I agree with most of what you wrote, but I don't agree with penalizing students with a bad grade if the bad grade is truly not of their own making. It shouldn't be an odd grade distribution that causes alarm, it should be the size of the curve that does. The same effect is produced, but the students do not pay with a bad grade on their transcripts due to the unfortunate circumstance of taking a course with a professor with poor teaching methods.

I completely agree that curves should not be used to hide inadequacies in the education system. In my own example, you would have thought that a course whereby a group of seemingly intelligent students somehow managed to pull a 37% in a mid-level economics course would have set off red flags throughout the department. However, a friend of mine had the same professor for the class the following year, with no apparent change in curriculum or teaching style. I personally found it deplorable.

13. ## Re: Student takes university to court over grade.

Originally Posted by registerthis
I agree with most of what you wrote, but I don't agree with penalizing students with a bad grade if the bad grade is truly not of their own making. It shouldn't be an odd grade distribution that causes alarm, it should be the size of the curve that does. The same effect is produced, but the students do not pay with a bad grade on their transcripts due to the unfortunate circumstance of taking a course with a professor with poor teaching methods.

I completely agree that curves should not be used to hide inadequacies in the education system. In my own example, you would have thought that a course whereby a group of seemingly intelligent students somehow managed to pull a 37% in a mid-level economics course would have set off red flags throughout the department. However, a friend of mine had the same professor for the class the following year, with no apparent change in curriculum or teaching style. I personally found it deplorable.
That's why I think that, in situations where there is a poor grade distribution, the University Ombudsman or someone similar should be called in to investigate to determine what caused the poor grades. If it looks like there was a problem with the lesson plan or quality of instruction, implement a curve to rectify it for that class so that they aren't penalized for having the bad luck of taking the class at the wrong time. While the investigation is going on, give the students in that class an "In Progress" to avoid causing transcript problems should someone be in the process of transferring or applying for a job with a grade requirement. Curves should be used sparingly, as an exception to rectify inequities within a single class for reasons beyond the control of the students.

14. ## Re: Student takes university to court over grade.

I'm a teacher who feels grades are highly overrated. In the end they are nothing more than one person's opinion; they really don't mean what people take them to mean. An A from me might be a C from someone else. It all depends on the criteria the professor finds important. That said, I think this student has a legitimate beef with UMass.

15. ## Re: Student takes university to court over grade.

I feel that grades should be an objective measurement of a student's performance that the student can use to measure his or her own progress rather basing the grade off of how one compares to other students.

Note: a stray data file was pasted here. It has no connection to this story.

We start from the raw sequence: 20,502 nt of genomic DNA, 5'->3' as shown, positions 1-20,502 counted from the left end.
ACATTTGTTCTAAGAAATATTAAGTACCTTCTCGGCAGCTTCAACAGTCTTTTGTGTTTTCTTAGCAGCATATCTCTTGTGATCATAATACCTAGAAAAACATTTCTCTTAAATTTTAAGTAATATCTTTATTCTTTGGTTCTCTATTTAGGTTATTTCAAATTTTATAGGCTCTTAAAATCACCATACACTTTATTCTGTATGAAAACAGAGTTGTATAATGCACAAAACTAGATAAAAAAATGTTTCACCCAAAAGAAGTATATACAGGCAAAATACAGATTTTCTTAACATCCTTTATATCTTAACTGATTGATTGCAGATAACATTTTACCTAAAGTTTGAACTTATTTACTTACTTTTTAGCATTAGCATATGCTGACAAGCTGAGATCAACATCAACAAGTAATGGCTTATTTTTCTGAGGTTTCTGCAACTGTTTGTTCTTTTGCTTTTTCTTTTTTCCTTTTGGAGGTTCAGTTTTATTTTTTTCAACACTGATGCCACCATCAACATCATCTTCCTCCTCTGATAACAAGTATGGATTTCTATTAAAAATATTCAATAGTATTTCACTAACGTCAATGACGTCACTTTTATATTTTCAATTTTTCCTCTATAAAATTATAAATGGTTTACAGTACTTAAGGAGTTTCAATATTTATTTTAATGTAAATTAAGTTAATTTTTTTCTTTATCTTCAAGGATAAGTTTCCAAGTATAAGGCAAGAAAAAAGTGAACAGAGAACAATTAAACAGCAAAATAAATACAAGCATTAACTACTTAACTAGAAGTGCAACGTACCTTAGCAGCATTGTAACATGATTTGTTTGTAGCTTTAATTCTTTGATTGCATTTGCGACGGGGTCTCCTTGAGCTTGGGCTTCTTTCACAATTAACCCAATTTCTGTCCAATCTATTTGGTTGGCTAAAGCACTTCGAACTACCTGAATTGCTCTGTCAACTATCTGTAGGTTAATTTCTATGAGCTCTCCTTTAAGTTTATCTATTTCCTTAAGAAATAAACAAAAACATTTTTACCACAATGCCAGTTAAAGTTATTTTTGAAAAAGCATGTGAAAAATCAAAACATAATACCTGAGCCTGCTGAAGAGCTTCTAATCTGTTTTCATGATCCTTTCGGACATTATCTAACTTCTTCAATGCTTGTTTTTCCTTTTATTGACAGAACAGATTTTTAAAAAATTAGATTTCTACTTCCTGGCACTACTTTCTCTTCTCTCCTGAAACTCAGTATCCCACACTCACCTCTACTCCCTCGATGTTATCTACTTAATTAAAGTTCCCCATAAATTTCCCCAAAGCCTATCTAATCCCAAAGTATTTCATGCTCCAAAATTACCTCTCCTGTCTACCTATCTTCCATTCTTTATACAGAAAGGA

There are some classes in which you can do this and some you can't.

I had a politcal theory class that was very difficult. The teacher presented four or five philosophers and you had to make them speak to each other in an essay test. You had no idea what the questions would be.

Something like, "How would Rousseau respond to Bush's war on terror?" "What would Machiavelli do?" What would Foucault say to Machiavelli?

Well, I'm not sure how you grade that on a point scale. While your answer certainly could be wrong or right, it had to make sense no doubt, but it's bit hard to deduct points or give credit for something like that.

What our professor did was read all the papers and get an idea where they were from best to worst and lay the grades out that way. I had no problem with that. While one could make the case that you could be giving worse grades to great papers, I would say the chances of that happening are slim. If you take a group of 50 students, they are usually going to peform the same way. You'll have two or three that will knock it out of the park, you'll have some above average, and then you'll have the average ones with some stragglers on the down side of things. There is no way that 40 people will be writing A material. If they are, the class probably isn't challenging enough.

I've always been told that if a professor turned in grades to the department and everybody got A's, his class was too easy and would have to be made harder.

My experience with college, though, was that most classes were as tough as they needed to be. Not many had curves.

Only the ones that were out of sight hard had good curves. That allows the teacher to not compromise the material just because most people don't understand it.

How do you dumb down Astronomy? You either get it or you don't.

16. ## Re: Student takes university to court over grade.

I think once you get out of high school, grades are pretty meaningless.

You either earn the degree you're attempting to get, or you don't. What's the point of stratifying things out beyond that (aside from some compulsion to know how you compare to other people doing the same thing)?

But, then again, I also think that once you start paying for schooling you should have the choice as to whether or not a grade appears on your transcript. The way things are currently set up it's like McDonalds force-feeding you the hamburger you just bought even if you're not hungry.